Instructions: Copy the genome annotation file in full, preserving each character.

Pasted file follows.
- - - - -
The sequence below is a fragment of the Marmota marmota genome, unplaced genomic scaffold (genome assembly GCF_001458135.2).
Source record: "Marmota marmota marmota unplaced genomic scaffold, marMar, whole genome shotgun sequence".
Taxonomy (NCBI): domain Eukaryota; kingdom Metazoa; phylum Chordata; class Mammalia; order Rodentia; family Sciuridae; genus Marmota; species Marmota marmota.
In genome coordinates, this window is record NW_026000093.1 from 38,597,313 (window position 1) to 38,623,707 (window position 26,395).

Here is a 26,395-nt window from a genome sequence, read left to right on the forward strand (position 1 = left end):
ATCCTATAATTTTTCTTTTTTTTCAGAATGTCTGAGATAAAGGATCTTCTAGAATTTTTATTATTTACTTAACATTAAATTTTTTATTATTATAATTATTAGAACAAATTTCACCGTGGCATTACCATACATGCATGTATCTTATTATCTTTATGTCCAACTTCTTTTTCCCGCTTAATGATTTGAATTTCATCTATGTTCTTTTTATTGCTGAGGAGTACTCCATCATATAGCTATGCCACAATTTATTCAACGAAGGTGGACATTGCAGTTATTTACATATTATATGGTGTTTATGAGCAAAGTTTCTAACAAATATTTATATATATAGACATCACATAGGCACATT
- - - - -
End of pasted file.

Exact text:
The sequence below is a fragment of the Marmota marmota genome, unplaced genomic scaffold (genome assembly GCF_001458135.2).
Source record: "Marmota marmota marmota unplaced genomic scaffold, marMar, whole genome shotgun sequence".
Taxonomy (NCBI): domain Eukaryota; kingdom Metazoa; phylum Chordata; class Mammalia; order Rodentia; family Sciuridae; genus Marmota; species Marmota marmota.
In genome coordinates, this window is record NW_026000093.1 from 38,597,313 (window position 1) to 38,623,707 (window position 26,395).

Here is a 26,395-nt window from a genome sequence, read left to right on the forward strand (position 1 = left end):
ATCCTATAATTTTTCTTTTTTTTCAGAATGTCTGAGATAAAGGATCTTCTAGAATTTTTATTATTTACTTAACATTAAATTTTTTATTATTATAATTATTAGAACAAATTTCACCGTGGCATTACCATACATGCATGTATCTTATTATCTTTATGTCCAACTTCTTTTTCCCGCTTAATGATTTGAATTTCATCTATGTTCTTTTTATTGCTGAGGAGTACTCCATCATATAGCTATGCCACAATTTATTCAACGAAGGTGGACATTGCAGTTATTTACATATTATATGGTGTTTATGAGCAAAGTTTCTAACAAATATTTATATATATAGACATCACATAGGCACATT